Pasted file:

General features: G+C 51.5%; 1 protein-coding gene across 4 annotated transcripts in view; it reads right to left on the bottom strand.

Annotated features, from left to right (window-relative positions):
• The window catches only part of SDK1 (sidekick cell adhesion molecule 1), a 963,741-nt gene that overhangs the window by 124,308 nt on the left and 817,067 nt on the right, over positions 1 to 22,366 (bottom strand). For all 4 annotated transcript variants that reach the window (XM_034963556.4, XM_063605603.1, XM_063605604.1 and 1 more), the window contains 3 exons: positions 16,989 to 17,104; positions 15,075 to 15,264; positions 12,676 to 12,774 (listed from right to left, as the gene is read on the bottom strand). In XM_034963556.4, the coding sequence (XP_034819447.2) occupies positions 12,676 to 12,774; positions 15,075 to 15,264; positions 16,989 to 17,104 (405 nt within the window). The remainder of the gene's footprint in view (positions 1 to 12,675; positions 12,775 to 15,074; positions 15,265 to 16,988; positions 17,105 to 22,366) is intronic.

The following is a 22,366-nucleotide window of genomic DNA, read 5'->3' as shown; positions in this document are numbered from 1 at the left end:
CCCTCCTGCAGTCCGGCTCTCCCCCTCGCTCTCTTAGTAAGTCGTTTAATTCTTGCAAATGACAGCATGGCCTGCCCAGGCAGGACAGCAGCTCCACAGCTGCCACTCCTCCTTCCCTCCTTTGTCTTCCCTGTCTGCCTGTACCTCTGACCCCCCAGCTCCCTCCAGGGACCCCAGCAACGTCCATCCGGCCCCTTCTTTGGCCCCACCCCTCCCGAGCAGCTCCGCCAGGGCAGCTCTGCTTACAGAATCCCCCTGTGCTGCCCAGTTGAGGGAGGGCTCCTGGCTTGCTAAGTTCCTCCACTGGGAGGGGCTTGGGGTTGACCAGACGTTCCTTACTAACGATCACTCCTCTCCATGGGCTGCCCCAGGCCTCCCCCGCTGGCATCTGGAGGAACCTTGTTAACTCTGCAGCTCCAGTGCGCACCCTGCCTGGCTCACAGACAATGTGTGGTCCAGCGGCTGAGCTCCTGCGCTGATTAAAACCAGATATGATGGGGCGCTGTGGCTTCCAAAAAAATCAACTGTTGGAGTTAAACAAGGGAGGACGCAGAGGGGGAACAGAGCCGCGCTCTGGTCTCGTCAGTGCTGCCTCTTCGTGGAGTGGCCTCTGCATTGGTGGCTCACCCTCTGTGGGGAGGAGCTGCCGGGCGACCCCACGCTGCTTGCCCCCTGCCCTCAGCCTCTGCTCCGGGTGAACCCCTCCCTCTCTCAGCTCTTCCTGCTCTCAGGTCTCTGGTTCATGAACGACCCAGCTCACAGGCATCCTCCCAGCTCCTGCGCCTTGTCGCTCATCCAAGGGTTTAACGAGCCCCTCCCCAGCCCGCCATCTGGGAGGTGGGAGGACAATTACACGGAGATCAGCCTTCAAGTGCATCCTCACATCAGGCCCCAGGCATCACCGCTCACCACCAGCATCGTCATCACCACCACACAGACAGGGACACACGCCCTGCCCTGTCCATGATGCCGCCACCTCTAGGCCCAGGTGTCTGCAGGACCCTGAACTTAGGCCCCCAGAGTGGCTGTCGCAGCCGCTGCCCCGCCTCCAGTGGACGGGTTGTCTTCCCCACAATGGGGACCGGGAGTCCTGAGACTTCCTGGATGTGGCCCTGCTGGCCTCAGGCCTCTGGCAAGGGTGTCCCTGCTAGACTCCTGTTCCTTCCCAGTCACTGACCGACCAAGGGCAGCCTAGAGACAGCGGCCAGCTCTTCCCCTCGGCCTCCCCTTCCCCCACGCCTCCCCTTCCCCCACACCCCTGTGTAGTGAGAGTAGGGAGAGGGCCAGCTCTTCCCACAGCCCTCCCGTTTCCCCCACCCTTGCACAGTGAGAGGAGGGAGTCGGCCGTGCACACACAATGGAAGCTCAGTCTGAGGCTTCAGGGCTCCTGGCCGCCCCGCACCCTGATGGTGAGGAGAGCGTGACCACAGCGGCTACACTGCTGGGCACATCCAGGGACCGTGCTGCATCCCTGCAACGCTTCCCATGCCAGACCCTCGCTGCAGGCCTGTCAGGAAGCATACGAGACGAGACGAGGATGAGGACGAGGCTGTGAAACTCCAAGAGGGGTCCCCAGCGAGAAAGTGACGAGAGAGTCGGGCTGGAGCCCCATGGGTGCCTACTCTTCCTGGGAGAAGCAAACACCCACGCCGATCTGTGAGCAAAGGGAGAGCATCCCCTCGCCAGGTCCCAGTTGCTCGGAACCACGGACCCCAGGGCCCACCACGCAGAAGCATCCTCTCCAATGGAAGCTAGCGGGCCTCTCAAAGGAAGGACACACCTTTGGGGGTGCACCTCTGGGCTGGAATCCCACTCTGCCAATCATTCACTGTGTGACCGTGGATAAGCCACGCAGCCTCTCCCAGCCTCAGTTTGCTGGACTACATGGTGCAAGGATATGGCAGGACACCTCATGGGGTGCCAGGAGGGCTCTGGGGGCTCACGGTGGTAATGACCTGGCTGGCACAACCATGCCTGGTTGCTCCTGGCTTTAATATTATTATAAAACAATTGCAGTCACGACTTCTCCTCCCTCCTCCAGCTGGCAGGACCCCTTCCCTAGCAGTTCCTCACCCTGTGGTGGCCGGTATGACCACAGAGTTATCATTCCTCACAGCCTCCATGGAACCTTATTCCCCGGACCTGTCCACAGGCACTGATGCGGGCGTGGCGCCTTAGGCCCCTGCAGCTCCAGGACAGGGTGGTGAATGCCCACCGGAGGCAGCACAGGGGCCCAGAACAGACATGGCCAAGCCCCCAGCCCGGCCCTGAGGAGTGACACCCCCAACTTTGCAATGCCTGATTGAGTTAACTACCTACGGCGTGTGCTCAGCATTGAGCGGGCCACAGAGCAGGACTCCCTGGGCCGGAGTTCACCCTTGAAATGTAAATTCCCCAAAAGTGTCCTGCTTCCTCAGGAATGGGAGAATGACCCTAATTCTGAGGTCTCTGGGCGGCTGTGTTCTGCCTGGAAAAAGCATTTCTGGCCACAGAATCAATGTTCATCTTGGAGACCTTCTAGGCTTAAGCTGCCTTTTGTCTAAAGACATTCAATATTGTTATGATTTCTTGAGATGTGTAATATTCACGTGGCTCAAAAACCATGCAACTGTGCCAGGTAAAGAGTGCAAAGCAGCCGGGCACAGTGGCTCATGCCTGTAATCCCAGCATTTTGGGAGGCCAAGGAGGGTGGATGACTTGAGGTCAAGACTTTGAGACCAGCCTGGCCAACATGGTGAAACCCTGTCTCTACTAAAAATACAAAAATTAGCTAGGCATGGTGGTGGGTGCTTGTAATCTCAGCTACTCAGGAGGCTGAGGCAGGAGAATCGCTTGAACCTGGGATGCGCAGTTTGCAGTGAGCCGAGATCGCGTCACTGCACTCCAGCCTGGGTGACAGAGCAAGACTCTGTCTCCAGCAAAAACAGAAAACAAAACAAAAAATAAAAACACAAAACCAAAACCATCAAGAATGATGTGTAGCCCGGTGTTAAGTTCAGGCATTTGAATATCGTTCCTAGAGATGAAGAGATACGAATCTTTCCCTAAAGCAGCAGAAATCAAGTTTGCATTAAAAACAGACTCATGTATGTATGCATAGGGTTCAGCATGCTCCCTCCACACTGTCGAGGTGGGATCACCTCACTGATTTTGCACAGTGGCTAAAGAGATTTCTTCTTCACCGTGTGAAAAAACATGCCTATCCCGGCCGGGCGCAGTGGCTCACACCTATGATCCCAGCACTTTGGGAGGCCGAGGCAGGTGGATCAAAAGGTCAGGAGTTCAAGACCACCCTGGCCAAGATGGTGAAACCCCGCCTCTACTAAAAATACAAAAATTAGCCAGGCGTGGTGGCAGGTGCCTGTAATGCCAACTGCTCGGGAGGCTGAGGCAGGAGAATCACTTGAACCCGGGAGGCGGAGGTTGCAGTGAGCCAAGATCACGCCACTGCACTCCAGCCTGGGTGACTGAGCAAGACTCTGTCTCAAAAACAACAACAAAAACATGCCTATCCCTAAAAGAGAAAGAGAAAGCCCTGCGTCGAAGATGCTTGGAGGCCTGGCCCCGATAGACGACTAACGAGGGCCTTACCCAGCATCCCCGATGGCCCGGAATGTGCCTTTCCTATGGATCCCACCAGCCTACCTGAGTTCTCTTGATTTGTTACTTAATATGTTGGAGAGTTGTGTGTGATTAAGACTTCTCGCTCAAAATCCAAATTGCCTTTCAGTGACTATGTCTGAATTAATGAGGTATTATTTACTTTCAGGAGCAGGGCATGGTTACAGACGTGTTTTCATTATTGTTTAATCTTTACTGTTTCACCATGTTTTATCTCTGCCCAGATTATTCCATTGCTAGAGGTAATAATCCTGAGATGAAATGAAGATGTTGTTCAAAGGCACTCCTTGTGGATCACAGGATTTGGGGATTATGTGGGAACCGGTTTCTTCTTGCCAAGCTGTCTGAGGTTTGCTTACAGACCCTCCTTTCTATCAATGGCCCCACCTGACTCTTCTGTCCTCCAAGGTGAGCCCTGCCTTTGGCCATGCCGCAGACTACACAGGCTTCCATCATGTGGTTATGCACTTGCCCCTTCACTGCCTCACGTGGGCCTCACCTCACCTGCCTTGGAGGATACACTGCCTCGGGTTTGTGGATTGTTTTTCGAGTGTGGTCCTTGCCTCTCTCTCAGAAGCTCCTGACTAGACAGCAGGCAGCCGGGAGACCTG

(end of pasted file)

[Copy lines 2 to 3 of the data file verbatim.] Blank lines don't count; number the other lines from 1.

Annotated features, from left to right (window-relative positions):
• The window catches only part of SDK1 (sidekick cell adhesion molecule 1), a 963,741-nt gene that overhangs the window by 124,308 nt on the left and 817,067 nt on the right, over positions 1 to 22,366 (bottom strand). For all 4 annotated transcript variants that reach the window (XM_034963556.4, XM_063605603.1, XM_063605604.1 and 1 more), the window contains 3 exons: positions 16,989 to 17,104; positions 15,075 to 15,264; positions 12,676 to 12,774 (listed from right to left, as the gene is read on the bottom strand). In XM_034963556.4, the coding sequence (XP_034819447.2) occupies positions 12,676 to 12,774; positions 15,075 to 15,264; positions 16,989 to 17,104 (405 nt within the window). The remainder of the gene's footprint in view (positions 1 to 12,675; positions 12,775 to 15,074; positions 15,265 to 16,988; positions 17,105 to 22,366) is intronic.